To Darius McKeiver, Baltimore’s Station North neighborhood is home.

The self proclaimed “Carroll County boy” traded life in a rural town to perform for the colorful streets of Baltimore’s premier entertainment district in 2009. But since then, home for McKeiver — otherwise known by his drag name Stealya Manz-Blue — is beginning to look different.

“It’s a bit of a ghost town,” he said. Many of the hallowed haunts known to embrace him and other artists have either shuttered or are disappearing.

On Jan. 12, McKeiver and what he calls “a gaggle of gays” are opening The Club Car, a queer cocktail bar and performance venue at 12 W. North Ave., with the hope of reviving the area. The pop-up business is the latest to occupy the space, but the first since the pandemic to aim for a permanent spot on a largely vacant block.

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They have two months to prove their value to landlord Michael Schechter. With the right amount of foot traffic and liquor sales, Club Car founder Ryan Haase said, they could usher in a Station North “renaissance.”

In the last 10 years, neighborhood spots like the Hippo and Jay’s on Read have closed. Bars like Rituals, formerly in The Club Car space, never survived the pandemic. Last week, the 20-year-old Joe Squared served its final slice of pizza.

Haase told The Banner a successful bar could attract new art galleries and help bolster the arrival of Mobtown Ballroom, a cafe and dancehall weeks away from opening on the block following a move from Pigtown last year.

The Central Baltimore Partnership, which advocates for small businesses in the area, said they have collaborated with The Club Car in an effort to bring people back to the North Avenue Market area.

“It’s difficult to drive people to a space where there’s not much happening,” said Abby Becker, a Station North Arts District manager with the group.

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She referred to the market space as “a major building in the middle of a transition,” making the act of earning a long-term lease difficult. It’s a familiar plight to Becker, who says the lack of available venues has caused the number of small businesses in the area to dwindle, even as the number of residents flocking to Greenmount West, Barclay and Station North rise.

“There’s a question of affordability and finding property owners who are willing to sell or lease these spaces,” she said.

The Club Car will be taking over the space used to bring Baltimoreans together during the June Queerscape festival. (Matti Gellman/Darius McKeiver)

In the last year, Haase, with the help of the CBP, opened two other pop-ups in the space: a John Waters-style Tiki bar named the Pink Flamingo and a woodsy Dasher and Dancer cocktail bar that sat in the Holiday Market. Neither concept lasted more than a week.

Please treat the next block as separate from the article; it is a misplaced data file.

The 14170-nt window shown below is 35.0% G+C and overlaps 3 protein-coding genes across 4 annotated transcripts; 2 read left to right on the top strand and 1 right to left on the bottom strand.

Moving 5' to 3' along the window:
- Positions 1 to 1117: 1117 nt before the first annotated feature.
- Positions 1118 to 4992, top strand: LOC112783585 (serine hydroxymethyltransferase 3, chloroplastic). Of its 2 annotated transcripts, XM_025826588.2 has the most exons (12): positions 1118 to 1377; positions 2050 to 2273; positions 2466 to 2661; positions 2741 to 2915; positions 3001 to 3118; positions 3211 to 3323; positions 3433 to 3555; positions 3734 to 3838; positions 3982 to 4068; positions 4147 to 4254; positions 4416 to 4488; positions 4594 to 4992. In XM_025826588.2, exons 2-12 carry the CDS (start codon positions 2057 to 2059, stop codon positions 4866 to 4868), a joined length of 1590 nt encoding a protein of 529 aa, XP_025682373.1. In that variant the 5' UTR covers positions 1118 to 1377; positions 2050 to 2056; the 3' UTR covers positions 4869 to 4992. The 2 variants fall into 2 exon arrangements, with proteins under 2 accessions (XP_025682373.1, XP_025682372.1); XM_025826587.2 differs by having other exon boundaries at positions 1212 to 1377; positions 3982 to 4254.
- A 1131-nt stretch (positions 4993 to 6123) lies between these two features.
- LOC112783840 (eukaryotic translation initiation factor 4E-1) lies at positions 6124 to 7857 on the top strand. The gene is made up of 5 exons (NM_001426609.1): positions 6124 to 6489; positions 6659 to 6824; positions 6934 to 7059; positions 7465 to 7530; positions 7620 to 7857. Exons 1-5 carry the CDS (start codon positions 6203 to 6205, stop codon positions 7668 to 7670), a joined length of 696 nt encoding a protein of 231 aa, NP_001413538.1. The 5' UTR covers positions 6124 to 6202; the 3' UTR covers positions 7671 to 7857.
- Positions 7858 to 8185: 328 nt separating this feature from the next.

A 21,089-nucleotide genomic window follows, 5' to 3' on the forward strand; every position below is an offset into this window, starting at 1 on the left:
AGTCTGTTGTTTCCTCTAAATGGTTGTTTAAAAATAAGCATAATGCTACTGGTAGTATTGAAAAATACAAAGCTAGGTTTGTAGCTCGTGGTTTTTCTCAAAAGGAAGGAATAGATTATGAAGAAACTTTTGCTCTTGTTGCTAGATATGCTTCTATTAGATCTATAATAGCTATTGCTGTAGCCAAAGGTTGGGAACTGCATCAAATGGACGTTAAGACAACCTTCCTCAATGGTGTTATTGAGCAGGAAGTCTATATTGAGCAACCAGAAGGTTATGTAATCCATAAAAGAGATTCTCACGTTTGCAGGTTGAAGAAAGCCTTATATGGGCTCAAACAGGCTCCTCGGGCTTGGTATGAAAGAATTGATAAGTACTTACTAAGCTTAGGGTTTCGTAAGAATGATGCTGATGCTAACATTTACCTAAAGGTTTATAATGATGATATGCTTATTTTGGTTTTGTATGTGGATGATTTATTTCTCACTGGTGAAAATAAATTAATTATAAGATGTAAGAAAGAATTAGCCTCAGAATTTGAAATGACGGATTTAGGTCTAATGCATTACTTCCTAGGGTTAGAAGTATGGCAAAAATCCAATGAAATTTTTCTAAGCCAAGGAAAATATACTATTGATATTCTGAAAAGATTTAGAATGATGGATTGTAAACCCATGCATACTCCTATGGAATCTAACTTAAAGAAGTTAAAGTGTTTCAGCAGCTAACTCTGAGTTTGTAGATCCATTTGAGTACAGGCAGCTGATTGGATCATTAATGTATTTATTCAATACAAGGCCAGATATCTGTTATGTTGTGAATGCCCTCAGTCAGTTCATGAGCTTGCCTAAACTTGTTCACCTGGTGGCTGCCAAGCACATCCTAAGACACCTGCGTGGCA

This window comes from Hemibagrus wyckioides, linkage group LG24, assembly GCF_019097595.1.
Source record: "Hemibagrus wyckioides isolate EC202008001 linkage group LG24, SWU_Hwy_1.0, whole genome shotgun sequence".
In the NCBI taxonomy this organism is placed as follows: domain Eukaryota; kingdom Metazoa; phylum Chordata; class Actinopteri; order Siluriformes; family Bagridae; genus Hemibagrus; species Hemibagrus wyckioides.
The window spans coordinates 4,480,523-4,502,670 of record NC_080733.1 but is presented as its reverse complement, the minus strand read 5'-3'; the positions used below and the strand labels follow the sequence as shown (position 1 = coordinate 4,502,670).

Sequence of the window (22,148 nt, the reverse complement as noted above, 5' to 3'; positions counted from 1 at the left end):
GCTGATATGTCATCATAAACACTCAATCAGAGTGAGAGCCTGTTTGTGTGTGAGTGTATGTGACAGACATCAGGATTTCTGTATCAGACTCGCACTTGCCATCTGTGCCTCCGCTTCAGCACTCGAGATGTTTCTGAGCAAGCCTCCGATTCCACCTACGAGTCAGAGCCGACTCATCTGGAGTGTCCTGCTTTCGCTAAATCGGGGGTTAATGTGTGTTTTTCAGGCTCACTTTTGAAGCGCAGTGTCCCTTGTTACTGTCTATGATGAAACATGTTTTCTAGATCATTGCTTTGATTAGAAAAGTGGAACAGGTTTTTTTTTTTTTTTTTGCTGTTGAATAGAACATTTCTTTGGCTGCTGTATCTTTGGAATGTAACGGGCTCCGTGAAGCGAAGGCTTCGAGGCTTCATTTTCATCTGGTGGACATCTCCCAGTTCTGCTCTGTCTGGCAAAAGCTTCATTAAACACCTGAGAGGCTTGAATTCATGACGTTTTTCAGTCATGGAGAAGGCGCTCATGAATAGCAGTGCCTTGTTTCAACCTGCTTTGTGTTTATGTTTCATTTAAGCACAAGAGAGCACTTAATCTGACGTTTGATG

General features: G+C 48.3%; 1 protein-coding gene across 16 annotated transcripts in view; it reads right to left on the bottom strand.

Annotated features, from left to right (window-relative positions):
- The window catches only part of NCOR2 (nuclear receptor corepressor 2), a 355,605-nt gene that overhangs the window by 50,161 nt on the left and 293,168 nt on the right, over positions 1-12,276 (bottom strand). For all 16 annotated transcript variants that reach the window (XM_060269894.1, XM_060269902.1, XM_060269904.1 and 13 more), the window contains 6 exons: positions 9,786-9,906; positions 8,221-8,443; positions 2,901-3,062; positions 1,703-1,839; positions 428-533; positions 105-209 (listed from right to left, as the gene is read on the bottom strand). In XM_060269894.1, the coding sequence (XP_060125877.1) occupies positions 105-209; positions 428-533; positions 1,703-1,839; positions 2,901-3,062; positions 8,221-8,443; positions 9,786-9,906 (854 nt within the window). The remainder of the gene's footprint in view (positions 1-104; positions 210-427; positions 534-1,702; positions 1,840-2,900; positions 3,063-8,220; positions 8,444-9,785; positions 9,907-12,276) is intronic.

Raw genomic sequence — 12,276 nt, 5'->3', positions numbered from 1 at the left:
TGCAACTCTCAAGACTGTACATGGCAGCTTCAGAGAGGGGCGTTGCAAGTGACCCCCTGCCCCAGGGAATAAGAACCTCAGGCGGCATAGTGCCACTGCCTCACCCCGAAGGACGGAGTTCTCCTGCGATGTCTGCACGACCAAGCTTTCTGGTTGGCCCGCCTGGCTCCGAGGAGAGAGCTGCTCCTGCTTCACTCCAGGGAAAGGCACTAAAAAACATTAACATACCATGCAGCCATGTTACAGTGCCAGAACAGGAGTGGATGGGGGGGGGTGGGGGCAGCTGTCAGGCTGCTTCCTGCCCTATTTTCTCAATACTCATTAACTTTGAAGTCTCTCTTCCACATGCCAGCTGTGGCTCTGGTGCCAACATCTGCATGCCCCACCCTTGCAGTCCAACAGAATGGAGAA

“Everything just takes baby steps,” he said of the strategy.

But The Club Car, he said, is being built to last. Furniture and decor will be modeled after a train car as an ode to the spot’s proximity to Baltimore’s Penn Station. Accents of gold and rich blue paint will line the walls. A chevron-patterned black and white stage — a relic from the owners who operated The Windup Space until 2019 — will sit at the heart of the venue.

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The Club Car will open on Jan. 12 with a cocktail bar and array of artists on display (Matti Gellman/Darius McKeiver)

Patrons looking for a show will be treated to cocktails and a rotating band of performers. Meanwhile, artists can lean on the business for either rehearsal space or an opportunity to debut new material.

Starting at 6 p.m. Friday, The Club Car will display paintings by Alix Tobey Southwick. At 8 p.m., Ben Shaver will play the piano as singer Amber Wood takes the microphone.

The space will be the only cabaret operating in the neighborhood, according to Haase.

People gathered at the site of the future Club Car space for the Queerscape festival in June. (Matti Gellman/Darius McKeiver)

He promises to immerse audiences in a bygone era, boasting stacks of magazines styled after the 1920s and retro lighting. Rent rates negotiated with the help of the CBP have allowed The Club Car to be a space where artists can pay to display their talents without breaking the bank and customers can spend up to $12 on a cocktail.

The offerings aim to stick out among the neighborhood, where the cost for space is “astronomical” compared to when Haase opened his other business, the Stillpointe Theater Company, 14 years ago, he said. In certain neighborhood spots, McKeiver has seen drinks rise to almost $18.

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“A lot of places are no longer accessible to mobile artists who just want to get up to the mic and sing or tell a joke,” McKeiver said.

While the city’s transit hub earns an overdue renovation, McKeiver anticipates costs may rise, ideally, with additional foot traffic.

“Hopefully we can all still afford to live here,” he said.

Still, McKeiver and the rest of the team are optimistic about what a lively new bar can bring to North Ave.

“Seeing those garage doors lift up and all the lights coming out of the windows on that block is what I’m looking forward to,” McKeiver said.

“That’s what it was like when I first got here.”

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